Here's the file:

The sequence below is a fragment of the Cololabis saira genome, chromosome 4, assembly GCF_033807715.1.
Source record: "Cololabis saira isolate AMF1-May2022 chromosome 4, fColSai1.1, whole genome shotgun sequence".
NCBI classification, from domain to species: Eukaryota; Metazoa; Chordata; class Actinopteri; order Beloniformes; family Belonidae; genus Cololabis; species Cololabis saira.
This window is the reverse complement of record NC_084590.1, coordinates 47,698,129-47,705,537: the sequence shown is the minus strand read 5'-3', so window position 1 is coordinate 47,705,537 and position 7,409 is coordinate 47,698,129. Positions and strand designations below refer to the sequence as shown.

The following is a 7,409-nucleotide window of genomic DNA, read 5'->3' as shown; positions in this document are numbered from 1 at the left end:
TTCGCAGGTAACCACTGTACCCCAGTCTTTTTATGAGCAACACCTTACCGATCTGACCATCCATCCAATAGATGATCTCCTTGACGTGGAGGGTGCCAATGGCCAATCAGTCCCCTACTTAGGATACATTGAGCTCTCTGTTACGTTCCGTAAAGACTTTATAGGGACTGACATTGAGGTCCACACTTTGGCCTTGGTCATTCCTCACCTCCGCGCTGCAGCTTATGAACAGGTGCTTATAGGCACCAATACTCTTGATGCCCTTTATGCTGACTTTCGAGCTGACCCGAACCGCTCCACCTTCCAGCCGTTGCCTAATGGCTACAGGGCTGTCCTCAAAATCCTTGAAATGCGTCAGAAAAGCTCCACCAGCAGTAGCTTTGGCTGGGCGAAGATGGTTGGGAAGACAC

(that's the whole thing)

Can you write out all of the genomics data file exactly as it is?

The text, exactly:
The sequence below is a fragment of the Cololabis saira genome, chromosome 4, assembly GCF_033807715.1.
Source record: "Cololabis saira isolate AMF1-May2022 chromosome 4, fColSai1.1, whole genome shotgun sequence".
NCBI classification, from domain to species: Eukaryota; Metazoa; Chordata; class Actinopteri; order Beloniformes; family Belonidae; genus Cololabis; species Cololabis saira.
This window is the reverse complement of record NC_084590.1, coordinates 47,698,129-47,705,537: the sequence shown is the minus strand read 5'-3', so window position 1 is coordinate 47,705,537 and position 7,409 is coordinate 47,698,129. Positions and strand designations below refer to the sequence as shown.

The following is a 7,409-nucleotide window of genomic DNA, read 5'->3' as shown; positions in this document are numbered from 1 at the left end:
TTCGCAGGTAACCACTGTACCCCAGTCTTTTTATGAGCAACACCTTACCGATCTGACCATCCATCCAATAGATGATCTCCTTGACGTGGAGGGTGCCAATGGCCAATCAGTCCCCTACTTAGGATACATTGAGCTCTCTGTTACGTTCCGTAAAGACTTTATAGGGACTGACATTGAGGTCCACACTTTGGCCTTGGTCATTCCTCACCTCCGCGCTGCAGCTTATGAACAGGTGCTTATAGGCACCAATACTCTTGATGCCCTTTATGCTGACTTTCGAGCTGACCCGAACCGCTCCACCTTCCAGCCGTTGCCTAATGGCTACAGGGCTGTCCTCAAAATCCTTGAAATGCGTCAGAAAAGCTCCACCAGCAGTAGCTTTGGCTGGGCGAAGATGGTTGGGAAGACAC